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How Venezuelan opposition envisions ousting Maduro from power

Although anti-Maduro protests exploded on the streets of Caracas Tuesday, by nightfall it was unclear if the Venezuelan military had heeded opposition leader Juan Guaido’s call to abandon President Maduro. William Brangham talks to Carlos Vecchio, U.S. representative of Venezuela’s opposition, about why he believes increasing the pressure on Maduro through a three-pronged approach will succeed.

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  • Judy Woodruff:

    We return now to the anti-Maduro protests which exploded on the streets of Caracas, Venezuela, today.

    As night fell, it still wasn't clear if the Venezuelan military had heeded opposition leader Juan Guaido's call to abandon President Maduro.

    William Brangham is back, and he talks with the U.S. representative of Venezuela's opposition.

  • William Brangham:

    Thanks, Judy.

    To understand more of what's going on in Venezuela tonight, and how the opposition plans to proceed, I'm joined now by Carlos Vecchio. He is Juan Guaido's representative in Washington, D.C., and he is recognized by the United States as the official Venezuelan ambassador.

    Mr. Vecchio, thanks for being here again on the "NewsHour."

    This morning, Juan Guaido in that video stood with members of the Venezuelan military and said, now is the time.

    Why did he believe that today was the day?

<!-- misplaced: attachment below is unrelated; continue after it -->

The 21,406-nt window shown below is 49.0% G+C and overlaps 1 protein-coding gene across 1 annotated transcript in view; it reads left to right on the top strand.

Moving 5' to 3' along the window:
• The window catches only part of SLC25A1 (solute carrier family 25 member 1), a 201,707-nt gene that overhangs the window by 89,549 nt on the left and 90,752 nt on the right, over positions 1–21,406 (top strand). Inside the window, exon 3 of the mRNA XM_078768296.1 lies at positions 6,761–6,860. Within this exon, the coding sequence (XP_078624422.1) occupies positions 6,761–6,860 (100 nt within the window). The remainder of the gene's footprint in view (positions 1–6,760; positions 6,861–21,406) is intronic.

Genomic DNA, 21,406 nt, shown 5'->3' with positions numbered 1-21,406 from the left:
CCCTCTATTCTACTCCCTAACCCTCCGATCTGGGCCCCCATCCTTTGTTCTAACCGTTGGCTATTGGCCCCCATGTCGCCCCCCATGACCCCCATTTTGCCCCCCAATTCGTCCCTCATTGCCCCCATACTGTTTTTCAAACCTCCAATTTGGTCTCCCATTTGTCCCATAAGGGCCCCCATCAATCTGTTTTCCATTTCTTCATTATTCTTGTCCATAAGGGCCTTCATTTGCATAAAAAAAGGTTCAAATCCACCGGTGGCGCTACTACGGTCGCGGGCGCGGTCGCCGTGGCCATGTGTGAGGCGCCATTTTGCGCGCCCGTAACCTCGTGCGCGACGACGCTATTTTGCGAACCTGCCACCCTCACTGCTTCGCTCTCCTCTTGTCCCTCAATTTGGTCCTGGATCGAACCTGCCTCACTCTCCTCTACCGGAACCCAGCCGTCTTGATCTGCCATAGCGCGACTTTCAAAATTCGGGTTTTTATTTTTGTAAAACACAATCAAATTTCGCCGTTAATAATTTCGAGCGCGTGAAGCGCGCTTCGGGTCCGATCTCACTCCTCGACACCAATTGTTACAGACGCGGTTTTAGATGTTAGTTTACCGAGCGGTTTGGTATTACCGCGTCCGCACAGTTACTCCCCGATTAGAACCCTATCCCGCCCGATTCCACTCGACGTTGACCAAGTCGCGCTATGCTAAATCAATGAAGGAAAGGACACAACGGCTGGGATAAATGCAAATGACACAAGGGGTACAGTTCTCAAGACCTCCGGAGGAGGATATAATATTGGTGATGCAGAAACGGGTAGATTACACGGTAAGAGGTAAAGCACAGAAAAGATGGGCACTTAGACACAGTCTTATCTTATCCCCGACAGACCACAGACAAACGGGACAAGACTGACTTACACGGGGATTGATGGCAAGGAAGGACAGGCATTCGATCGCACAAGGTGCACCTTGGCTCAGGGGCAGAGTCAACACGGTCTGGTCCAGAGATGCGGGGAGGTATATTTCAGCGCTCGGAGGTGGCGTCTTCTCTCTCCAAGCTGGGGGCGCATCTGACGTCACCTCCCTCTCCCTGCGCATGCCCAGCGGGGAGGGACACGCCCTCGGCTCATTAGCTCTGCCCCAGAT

• Carlos Vecchio:

    Because today he announced the activation of the Operacion Libertad, Freedom Operation, in order to put an end of the usurpation of power of Nicolas Maduro.

    So, as an interim president, he's calling to the Venezuelans to demonstrate peacefully and also has requested that our military forces to support the Venezuelans in order to recover our democracy.

    So that's where we are right now. We will continue on the streets peacefully until we achieve democracy again. This is not a single event. This is a process.

    So you have seen in the last month how the determination of the people of Venezuela is. I mean, we are there. We will continue on the street. And we are fully committed to conquer freedom again.

  • William Brangham:

    But here we are 12 hours later, since he issued that video, saying, I have the support of the military.

    And yet we see tonight we still don't know that the military is truly on Guaido's side. Was this — is there any concern that this was a premature move on his part?

  • Carlos Vecchio:

    Not at all.

    As I said, this is not a single event. This is a process. And we will continue on the streets. And we will continue requesting the support of the military for us.

    The reality is that Maduro — Juan Guaido is free. He's on the streets. Leopoldo Lopez, who was under house arrest, is free. And the reality is that the minister of defense of Maduro, the chief of the Supreme Court of Maduro, and the commander of the presidential guard were negotiating the exit of Maduro.

    So you will see that the reality is there. So the majority of the people of Venezuela and the majority of the military force, they are with us. They are expecting a change. And we will continue to do that until we can conquer freedom.

  • William Brangham: